The easiest way to recognize them is to keep an eye out for their distinctive red tail.

These hawks are extremely flexible, and since they appear to feel at home, it is difficult to pinpoint their favorite habitats.

Red-tailed Hawks are widely distributed around the world.

You can find them prospering in various habitats, including fields, deserts, parks, pastures, woodlands, scrublands, and rainforests.

3. Sharp-Shinned Hawk

Sharp-Shinned Hawk

Sharp-Shinned Hawk Characteristics:

  • Scientific Name: Accipiter Striatus
  • Size: 10 to 14 inches
  • Weight: 3.5 to 8.1 ounces
  • Wingspan: 17 to 22 inches
  • Life span: 5 to 10 years
  • Conservation Status: Least Concern

One of the smallest birds of prey in South Carolina, Sharp-shinned Hawks are very agile and acrobatic.

These raptors frequently pass by your bird feeders or zip through the woods in a flash.

Sharp-shinned Hawks can be recognized by the orange stripes on their upper chest, which fade towards the belly, and by their blue-grey wings and back.

They have long tails and very short, rounded wings used for flight.

Males and females are vastly different in size. In South Carolina’s forested regions, these raptors are common.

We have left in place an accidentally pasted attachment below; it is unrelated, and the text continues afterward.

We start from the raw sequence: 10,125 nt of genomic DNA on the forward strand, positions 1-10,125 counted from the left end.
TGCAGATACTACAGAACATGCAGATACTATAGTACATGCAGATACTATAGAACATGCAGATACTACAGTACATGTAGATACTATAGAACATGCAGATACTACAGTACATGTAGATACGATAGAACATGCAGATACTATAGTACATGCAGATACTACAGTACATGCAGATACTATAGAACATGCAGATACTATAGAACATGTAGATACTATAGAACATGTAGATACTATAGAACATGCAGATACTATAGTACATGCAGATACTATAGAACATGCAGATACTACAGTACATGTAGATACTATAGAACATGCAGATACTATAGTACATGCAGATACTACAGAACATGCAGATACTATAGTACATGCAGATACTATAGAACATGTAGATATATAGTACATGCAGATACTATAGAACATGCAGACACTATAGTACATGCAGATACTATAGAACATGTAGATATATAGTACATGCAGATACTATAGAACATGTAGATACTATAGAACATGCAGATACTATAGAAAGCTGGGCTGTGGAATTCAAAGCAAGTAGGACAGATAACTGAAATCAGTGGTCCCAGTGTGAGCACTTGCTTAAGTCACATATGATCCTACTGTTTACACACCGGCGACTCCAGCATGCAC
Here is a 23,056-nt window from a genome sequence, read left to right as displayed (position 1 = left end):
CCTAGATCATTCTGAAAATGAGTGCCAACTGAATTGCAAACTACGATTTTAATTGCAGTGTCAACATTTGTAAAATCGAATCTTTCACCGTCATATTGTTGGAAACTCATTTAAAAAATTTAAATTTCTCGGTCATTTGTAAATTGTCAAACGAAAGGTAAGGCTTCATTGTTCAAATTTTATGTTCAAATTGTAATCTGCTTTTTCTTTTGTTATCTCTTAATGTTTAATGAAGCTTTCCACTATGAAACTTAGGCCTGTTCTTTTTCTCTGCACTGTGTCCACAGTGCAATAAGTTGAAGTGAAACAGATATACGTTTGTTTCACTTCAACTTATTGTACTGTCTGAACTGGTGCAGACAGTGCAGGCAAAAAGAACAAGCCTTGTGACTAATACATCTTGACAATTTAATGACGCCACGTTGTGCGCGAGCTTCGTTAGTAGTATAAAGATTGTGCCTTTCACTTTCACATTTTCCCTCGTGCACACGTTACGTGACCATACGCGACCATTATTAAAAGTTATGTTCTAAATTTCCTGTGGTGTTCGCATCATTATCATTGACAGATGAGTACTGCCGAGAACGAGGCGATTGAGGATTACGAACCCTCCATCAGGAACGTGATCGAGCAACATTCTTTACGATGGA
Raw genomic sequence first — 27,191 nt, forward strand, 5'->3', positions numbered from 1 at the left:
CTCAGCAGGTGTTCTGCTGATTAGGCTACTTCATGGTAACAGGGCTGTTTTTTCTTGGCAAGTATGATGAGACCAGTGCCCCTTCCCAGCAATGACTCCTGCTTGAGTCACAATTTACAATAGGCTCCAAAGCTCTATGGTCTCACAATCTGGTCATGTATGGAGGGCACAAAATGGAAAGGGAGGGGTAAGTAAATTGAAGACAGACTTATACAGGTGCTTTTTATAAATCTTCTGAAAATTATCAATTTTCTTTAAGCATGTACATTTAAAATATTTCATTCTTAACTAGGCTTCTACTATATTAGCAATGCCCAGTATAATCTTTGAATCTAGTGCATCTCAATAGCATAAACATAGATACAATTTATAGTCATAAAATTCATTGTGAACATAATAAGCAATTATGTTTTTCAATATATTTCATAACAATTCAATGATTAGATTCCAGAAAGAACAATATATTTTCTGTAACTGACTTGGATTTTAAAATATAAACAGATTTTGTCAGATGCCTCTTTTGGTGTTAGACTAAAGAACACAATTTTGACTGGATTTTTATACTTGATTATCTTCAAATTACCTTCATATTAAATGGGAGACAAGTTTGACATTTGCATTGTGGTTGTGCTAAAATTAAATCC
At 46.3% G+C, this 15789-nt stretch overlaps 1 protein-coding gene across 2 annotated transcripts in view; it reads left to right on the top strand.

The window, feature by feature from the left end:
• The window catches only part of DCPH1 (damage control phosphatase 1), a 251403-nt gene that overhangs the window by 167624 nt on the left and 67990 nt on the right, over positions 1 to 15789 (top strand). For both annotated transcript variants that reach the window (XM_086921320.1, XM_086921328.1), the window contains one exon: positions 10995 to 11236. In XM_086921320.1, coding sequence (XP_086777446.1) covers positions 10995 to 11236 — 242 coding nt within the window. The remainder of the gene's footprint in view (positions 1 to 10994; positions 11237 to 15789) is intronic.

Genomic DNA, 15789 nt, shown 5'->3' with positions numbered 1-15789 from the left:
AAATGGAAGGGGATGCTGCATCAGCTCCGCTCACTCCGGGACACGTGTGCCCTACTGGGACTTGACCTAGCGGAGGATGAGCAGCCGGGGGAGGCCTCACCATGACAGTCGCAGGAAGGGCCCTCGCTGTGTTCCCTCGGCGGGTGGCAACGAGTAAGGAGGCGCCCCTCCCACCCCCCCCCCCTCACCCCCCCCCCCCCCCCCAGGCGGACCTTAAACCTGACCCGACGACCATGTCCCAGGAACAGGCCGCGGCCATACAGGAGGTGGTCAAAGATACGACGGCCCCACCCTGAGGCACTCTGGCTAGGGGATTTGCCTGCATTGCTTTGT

They are most frequently observed near bird feeders, where they seek and feast on visiting songbirds.

These raptors wait patiently before bursting out of cover at high speed to pursue birds, which account for 90% of their food.

4. Osprey


Osprey Characteristics:

  • Scientific Name: Pandion Haliaetus
  • Size: 21 to 24 inches
  • Weight: 3.1 to 4.4 pounds
  • Wingspan: 5.9 to 6.6 feet
  • Life span: 15 to 20 years
  • Conservation Status: Least Concern

First and foremost, you should be aware that ospreys are NOT hawks.

Scientifically speaking, they have been granted their own Group (Pandionidae) and Genus (Pandion), distinct from all other birds of prey. They are not eagles, either.

Ospreys may not be hawks, but they resemble them. They have large but slender bodies, brown wings, white undersides, and white and brow head feathers.

They have yellow eyes and black feet. Their beaks are dark and curved, perfect for catching prey.

Additionally, these raptors have received nicknames like “Sea Hawk,” “Fish Hawk,” and “River Hawk,” which alludes to the similarity between an Osprey and a hawk.

Even this bird’s talons are created specifically to grab fish.

If you look closely, you can see that they are incredibly curled and even intersect when they are completely closed, which makes them ideal for grabbing onto slick fish!

Ospreys fly with broad, even strokes. They circle high above the water to spot their prey and may hover before diving and catching fish.